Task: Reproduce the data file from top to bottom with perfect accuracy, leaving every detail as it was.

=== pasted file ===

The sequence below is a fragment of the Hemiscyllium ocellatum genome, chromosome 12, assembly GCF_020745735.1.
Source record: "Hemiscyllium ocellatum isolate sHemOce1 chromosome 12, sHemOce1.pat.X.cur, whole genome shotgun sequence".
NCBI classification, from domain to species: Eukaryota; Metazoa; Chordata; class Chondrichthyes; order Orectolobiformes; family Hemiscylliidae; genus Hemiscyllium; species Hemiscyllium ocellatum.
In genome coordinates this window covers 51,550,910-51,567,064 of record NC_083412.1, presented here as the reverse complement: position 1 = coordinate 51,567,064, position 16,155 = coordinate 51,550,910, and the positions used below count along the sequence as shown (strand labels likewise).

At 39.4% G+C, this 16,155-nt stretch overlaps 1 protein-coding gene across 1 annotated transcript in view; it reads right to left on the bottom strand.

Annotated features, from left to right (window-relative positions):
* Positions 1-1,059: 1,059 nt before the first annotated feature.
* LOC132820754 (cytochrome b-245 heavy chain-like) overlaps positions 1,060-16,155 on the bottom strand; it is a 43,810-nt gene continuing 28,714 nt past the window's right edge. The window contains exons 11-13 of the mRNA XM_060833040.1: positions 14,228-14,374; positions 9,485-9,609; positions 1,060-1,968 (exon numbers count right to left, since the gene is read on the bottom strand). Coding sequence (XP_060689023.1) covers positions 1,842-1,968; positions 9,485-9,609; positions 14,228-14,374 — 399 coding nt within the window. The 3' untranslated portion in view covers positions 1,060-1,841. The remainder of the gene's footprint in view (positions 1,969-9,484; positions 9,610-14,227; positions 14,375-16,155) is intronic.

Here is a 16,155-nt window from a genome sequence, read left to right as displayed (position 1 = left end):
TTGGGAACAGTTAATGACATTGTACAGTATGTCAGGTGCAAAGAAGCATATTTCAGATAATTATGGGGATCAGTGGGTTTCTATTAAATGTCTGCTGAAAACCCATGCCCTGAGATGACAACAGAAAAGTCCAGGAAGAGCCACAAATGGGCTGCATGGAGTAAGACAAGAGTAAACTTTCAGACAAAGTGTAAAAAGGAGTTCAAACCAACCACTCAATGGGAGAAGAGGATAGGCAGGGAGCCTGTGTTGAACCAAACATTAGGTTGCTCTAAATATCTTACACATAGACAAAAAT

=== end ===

The sequence below is a fragment of the Hemiscyllium ocellatum genome, chromosome 12, assembly GCF_020745735.1.
Source record: "Hemiscyllium ocellatum isolate sHemOce1 chromosome 12, sHemOce1.pat.X.cur, whole genome shotgun sequence".
NCBI classification, from domain to species: Eukaryota; Metazoa; Chordata; class Chondrichthyes; order Orectolobiformes; family Hemiscylliidae; genus Hemiscyllium; species Hemiscyllium ocellatum.
In genome coordinates this window covers 51,550,910-51,567,064 of record NC_083412.1, presented here as the reverse complement: position 1 = coordinate 51,567,064, position 16,155 = coordinate 51,550,910, and the positions used below count along the sequence as shown (strand labels likewise).

At 39.4% G+C, this 16,155-nt stretch overlaps 1 protein-coding gene across 1 annotated transcript in view; it reads right to left on the bottom strand.

Annotated features, from left to right (window-relative positions):
* Positions 1-1,059: 1,059 nt before the first annotated feature.
* LOC132820754 (cytochrome b-245 heavy chain-like) overlaps positions 1,060-16,155 on the bottom strand; it is a 43,810-nt gene continuing 28,714 nt past the window's right edge. The window contains exons 11-13 of the mRNA XM_060833040.1: positions 14,228-14,374; positions 9,485-9,609; positions 1,060-1,968 (exon numbers count right to left, since the gene is read on the bottom strand). Coding sequence (XP_060689023.1) covers positions 1,842-1,968; positions 9,485-9,609; positions 14,228-14,374 — 399 coding nt within the window. The 3' untranslated portion in view covers positions 1,060-1,841. The remainder of the gene's footprint in view (positions 1,969-9,484; positions 9,610-14,227; positions 14,375-16,155) is intronic.

Here is a 16,155-nt window from a genome sequence, read left to right as displayed (position 1 = left end):
TTGGGAACAGTTAATGACATTGTACAGTATGTCAGGTGCAAAGAAGCATATTTCAGATAATTATGGGGATCAGTGGGTTTCTATTAAATGTCTGCTGAAAACCCATGCCCTGAGATGACAACAGAAAAGTCCAGGAAGAGCCACAAATGGGCTGCATGGAGTAAGACAAGAGTAAACTTTCAGACAAAGTGTAAAAAGGAGTTCAAACCAACCACTCAATGGGAGAAGAGGATAGGCAGGGAGCCTGTGTTGAACCAAACATTAGGTTGCTCTAAATATCTTACACATAGACAAAAAT